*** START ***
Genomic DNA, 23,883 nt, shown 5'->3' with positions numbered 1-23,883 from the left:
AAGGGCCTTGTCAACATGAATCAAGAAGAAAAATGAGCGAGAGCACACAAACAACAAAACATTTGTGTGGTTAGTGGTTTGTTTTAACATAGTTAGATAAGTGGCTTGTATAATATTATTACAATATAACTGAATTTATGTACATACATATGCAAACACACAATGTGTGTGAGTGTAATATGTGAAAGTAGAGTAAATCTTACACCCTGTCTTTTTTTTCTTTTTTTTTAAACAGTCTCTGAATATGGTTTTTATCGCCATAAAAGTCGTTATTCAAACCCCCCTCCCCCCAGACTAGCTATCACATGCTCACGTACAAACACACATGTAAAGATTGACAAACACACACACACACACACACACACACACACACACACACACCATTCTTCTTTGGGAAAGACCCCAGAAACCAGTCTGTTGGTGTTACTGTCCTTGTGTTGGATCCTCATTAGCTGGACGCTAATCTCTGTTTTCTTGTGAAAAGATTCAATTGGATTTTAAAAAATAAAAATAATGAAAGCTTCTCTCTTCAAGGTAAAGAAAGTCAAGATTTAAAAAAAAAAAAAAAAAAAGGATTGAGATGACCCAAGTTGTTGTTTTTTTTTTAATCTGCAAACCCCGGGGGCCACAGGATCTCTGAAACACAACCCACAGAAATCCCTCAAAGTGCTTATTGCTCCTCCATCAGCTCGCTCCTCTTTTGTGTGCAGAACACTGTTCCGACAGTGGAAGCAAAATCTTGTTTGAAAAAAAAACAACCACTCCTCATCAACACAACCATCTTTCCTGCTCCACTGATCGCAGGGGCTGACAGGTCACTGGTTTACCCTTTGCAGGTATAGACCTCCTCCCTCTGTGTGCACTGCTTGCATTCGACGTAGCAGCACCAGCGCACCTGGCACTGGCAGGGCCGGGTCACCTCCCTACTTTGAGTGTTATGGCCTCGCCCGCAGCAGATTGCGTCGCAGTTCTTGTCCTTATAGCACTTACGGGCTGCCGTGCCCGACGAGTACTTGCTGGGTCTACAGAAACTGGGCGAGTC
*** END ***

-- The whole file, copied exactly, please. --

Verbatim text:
Genomic DNA, 23,883 nt, shown 5'->3' with positions numbered 1-23,883 from the left:
AAGGGCCTTGTCAACATGAATCAAGAAGAAAAATGAGCGAGAGCACACAAACAACAAAACATTTGTGTGGTTAGTGGTTTGTTTTAACATAGTTAGATAAGTGGCTTGTATAATATTATTACAATATAACTGAATTTATGTACATACATATGCAAACACACAATGTGTGTGAGTGTAATATGTGAAAGTAGAGTAAATCTTACACCCTGTCTTTTTTTTCTTTTTTTTTAAACAGTCTCTGAATATGGTTTTTATCGCCATAAAAGTCGTTATTCAAACCCCCCTCCCCCCAGACTAGCTATCACATGCTCACGTACAAACACACATGTAAAGATTGACAAACACACACACACACACACACACACACACACACACACACACCATTCTTCTTTGGGAAAGACCCCAGAAACCAGTCTGTTGGTGTTACTGTCCTTGTGTTGGATCCTCATTAGCTGGACGCTAATCTCTGTTTTCTTGTGAAAAGATTCAATTGGATTTTAAAAAATAAAAATAATGAAAGCTTCTCTCTTCAAGGTAAAGAAAGTCAAGATTTAAAAAAAAAAAAAAAAAAAGGATTGAGATGACCCAAGTTGTTGTTTTTTTTTTAATCTGCAAACCCCGGGGGCCACAGGATCTCTGAAACACAACCCACAGAAATCCCTCAAAGTGCTTATTGCTCCTCCATCAGCTCGCTCCTCTTTTGTGTGCAGAACACTGTTCCGACAGTGGAAGCAAAATCTTGTTTGAAAAAAAAACAACCACTCCTCATCAACACAACCATCTTTCCTGCTCCACTGATCGCAGGGGCTGACAGGTCACTGGTTTACCCTTTGCAGGTATAGACCTCCTCCCTCTGTGTGCACTGCTTGCATTCGACGTAGCAGCACCAGCGCACCTGGCACTGGCAGGGCCGGGTCACCTCCCTACTTTGAGTGTTATGGCCTCGCCCGCAGCAGATTGCGTCGCAGTTCTTGTCCTTATAGCACTTACGGGCTGCCGTGCCCGACGAGTACTTGCTGGGTCTACAGAAACTGGGCGAGTC